I'm taking Physics 11 and we're doing a graphing exercise. The graph is Cricket Chirps per minute(as dependent variable) on the Y-Axis versus Degrees Celsius(Independent Variable) Along the x-axis. I've drawn my line of best fit. The exercise asks that I find the y-intercept of the line of best fit. I've found it to be -65 chirps/minute. The next question asks how would one interpret the y-intercept. This doesn't make any sense to me.. I'm positive I've done the graphing and calculations correctly as the equation works find for finding points on the graph. I've asked my physics teacher some questions and he says they're not correct. I've asked: Is it possible the cricket stops chirping and begins processing chirps. He said no, which leaves me at a dead end. I could just put 'undefined' not sure if that'd be correct though. Also, how would I show this on a graph?
Welcome to PF, The bottom line is that for a discrete, countable thing like cricket chirps, it just doesn't make sense to have a negative value. Your result is unphysical, and it indicates either that you have done something wrong, or that the graph should be a piecewise function (meaning that it is linear with some non-zero slope down to the temperature at which the crickets stop chirping altogether, and then linear with zero slope (i.e. flat) below that temperature). So, assuming you have done the fitting right, then maybe the best interpretation of your data is, "below some positive temperature, the crickets stop chirping altogether." EDIT: Another way to express what I'm saying is that the cricket chirp rate is only well-modelled by a linear function over a limited temperature range. Below some temperature, there is a cutoff.
So say the cricket chrips 0 times a minute at 10 degrees, could I say: The y-intercept is undefined because the temperature must be above or equal to 10 degrees?
No, there is nothing preventing the temperature from being below 10 degrees. Did you read the edit I made to my post? And the y-intercept is certainly not undefined. After all, if the cricket chirp rate is zero at 10 degrees, then presumably it is zero at every temperature below that as well. What I'm saying is that the true y-intercept cannot be obtained by simply extrapolating the best fit line of the data down to T = 0, because the cricket chirp rate is not linear with a single slope over this entire temperature range. In other words, the model that most accurately describes the cricket chirp rate is not simply a single linear function, in spite of the fact that that is what the limited data set you have would indicate. Again, all of this ASSUMES you've done the earlier parts of the homework exercise properly, which is not a given. EDIT: Yes, DaveC is right. Taking a look at what you've done so far is the best way of making that determination.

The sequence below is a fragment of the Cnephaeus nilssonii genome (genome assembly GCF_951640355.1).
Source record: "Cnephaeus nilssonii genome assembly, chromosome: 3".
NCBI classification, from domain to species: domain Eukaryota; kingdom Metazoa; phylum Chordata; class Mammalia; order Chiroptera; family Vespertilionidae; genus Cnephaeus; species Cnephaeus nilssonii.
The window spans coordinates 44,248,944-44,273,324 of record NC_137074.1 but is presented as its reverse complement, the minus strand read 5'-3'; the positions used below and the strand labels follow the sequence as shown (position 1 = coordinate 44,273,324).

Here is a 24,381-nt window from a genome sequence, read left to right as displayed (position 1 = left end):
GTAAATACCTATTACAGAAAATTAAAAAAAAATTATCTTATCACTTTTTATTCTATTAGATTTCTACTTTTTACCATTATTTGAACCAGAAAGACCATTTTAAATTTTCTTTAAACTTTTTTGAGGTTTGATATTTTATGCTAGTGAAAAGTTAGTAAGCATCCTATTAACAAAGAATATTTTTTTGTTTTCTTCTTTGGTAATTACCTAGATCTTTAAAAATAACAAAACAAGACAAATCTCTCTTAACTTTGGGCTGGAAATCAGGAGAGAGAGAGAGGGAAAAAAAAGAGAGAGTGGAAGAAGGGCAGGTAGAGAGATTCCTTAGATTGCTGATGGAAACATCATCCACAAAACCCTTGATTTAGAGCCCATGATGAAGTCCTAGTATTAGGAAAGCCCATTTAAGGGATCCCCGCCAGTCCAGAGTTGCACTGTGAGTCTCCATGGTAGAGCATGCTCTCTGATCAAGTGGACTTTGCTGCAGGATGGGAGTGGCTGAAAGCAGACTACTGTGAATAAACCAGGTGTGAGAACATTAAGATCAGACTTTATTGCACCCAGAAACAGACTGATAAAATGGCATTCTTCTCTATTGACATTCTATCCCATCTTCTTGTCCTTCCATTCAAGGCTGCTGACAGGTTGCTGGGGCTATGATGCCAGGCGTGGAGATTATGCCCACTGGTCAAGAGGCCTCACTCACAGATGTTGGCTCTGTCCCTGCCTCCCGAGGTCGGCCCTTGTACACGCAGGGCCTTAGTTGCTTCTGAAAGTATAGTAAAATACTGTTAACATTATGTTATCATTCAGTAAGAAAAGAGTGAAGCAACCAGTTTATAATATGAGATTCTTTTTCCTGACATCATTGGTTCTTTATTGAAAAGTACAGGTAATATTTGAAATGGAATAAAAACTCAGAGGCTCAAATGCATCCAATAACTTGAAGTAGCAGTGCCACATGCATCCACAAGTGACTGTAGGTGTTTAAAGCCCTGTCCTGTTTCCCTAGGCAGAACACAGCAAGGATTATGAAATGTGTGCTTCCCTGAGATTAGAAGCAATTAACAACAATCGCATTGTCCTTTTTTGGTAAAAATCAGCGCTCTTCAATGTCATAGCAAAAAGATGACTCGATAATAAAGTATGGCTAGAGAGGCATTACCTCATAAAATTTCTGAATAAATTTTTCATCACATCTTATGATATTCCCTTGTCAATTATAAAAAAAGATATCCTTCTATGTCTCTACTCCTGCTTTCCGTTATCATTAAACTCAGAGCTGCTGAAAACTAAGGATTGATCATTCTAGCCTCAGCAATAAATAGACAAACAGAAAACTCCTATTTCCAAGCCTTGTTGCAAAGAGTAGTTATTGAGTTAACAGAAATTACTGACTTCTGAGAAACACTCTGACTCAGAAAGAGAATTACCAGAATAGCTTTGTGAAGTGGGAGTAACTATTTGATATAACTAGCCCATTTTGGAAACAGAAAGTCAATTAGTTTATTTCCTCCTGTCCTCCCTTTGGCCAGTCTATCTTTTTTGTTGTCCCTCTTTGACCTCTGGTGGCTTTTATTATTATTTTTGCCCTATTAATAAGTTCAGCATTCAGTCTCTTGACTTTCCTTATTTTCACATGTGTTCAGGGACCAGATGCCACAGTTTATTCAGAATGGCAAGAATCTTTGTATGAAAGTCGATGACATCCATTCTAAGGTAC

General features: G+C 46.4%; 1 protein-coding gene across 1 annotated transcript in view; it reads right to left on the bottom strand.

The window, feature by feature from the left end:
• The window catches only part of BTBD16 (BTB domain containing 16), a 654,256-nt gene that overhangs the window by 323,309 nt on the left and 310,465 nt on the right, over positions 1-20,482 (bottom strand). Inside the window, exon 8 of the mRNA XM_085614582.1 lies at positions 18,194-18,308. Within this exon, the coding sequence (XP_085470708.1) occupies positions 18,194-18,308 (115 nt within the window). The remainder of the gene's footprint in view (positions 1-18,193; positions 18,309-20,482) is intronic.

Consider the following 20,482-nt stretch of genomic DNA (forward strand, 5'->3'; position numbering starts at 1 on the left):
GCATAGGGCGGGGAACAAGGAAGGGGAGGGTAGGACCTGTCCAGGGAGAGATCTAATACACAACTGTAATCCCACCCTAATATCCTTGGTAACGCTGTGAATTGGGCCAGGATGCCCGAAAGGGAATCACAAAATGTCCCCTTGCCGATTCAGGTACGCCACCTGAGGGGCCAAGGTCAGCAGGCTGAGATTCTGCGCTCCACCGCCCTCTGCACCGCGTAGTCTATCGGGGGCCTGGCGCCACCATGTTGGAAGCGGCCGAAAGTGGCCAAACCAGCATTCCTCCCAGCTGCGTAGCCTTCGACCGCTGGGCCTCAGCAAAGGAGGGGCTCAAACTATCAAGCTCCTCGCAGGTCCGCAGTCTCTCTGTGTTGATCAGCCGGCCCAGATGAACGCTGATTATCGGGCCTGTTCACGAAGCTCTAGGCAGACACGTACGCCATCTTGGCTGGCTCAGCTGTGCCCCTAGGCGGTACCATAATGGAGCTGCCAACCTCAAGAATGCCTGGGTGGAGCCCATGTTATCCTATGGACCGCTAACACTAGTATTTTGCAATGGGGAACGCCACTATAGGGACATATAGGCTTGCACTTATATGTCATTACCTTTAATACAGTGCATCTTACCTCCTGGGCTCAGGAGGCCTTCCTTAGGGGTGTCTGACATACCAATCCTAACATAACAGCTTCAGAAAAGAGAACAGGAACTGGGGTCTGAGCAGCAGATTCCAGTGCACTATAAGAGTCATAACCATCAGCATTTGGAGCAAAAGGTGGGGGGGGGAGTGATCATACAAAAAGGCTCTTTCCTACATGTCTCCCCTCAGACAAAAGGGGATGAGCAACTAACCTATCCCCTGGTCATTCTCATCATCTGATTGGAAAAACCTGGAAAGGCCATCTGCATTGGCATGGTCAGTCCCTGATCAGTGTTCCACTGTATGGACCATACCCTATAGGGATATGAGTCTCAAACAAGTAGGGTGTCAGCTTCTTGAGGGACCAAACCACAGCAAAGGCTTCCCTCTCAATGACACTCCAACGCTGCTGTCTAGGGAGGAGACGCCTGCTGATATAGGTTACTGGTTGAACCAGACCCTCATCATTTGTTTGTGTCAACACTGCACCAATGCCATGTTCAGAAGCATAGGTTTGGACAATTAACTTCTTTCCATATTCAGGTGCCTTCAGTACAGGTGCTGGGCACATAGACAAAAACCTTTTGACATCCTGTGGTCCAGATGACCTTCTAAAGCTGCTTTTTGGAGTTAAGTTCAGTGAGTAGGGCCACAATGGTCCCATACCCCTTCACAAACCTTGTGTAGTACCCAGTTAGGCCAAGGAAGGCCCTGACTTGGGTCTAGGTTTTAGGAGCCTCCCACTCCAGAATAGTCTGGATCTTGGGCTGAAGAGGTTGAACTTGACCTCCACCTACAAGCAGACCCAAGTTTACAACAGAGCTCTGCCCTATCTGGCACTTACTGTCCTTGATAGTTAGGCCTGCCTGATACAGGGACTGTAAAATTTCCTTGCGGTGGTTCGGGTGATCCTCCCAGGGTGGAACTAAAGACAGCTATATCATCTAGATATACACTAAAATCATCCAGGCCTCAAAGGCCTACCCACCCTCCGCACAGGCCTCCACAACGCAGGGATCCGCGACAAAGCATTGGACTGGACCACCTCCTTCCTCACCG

Where Temperature is the Independent Variable Chirps Per Minute : Degrees Celsius 7 : 11 20 : 13 36 : 15 47 :17 61 : 19 69 : 20 Using this data I created a line if best fit. The mathematical equation of the line is: y = 6.7x - 65
Alright, so it would it be fair to say: There is not a sufficient amount of data to accurately determine the true y-intercept, as the rate of chirps per degree Celsius does not grow or decline at a consistent enough rate. So than my equation for finding chirps per minute is only accurate between a given range of temperature. Would this mean I would have to add a limit to the temperature value in the equation? i.e (Mathematically) Y: Chirps/min X: Temperature y = 6.7x - 65 20>x>=10 Would that be correct?
Well no, even if it your data were perfectly consistent and your best-fit line were razor-sharp, you still could not report a realistic y-intercept.
Ohh, okay. So than one should interpret a negative 65 chirps per minute as 0 chirps per a minute. Or presumably 0 chirps per a minute, though I can't be sure because I haven't been given enough data?
Well, your original statement that, "There is not a sufficient amount of data to accurately determine the true y-intercept" (without any of the stuff that came after it) is probably the safest thing you can say. What you're saying in the quote above is equivalent to my original advice to model it as being piecewise linear. However, this is at best an approximation, since you don't know where the turnover point really is. If you had more data for temperatures below 11 C, then you'd be characterizing the shape of the function in the vicinity of the turnover point better.
Alright. Thanks cepheid & DaveC426913. I just started in Physics and I know my teacher is trying to trick me with this question, lol. I don't want to be tricked w\ it though.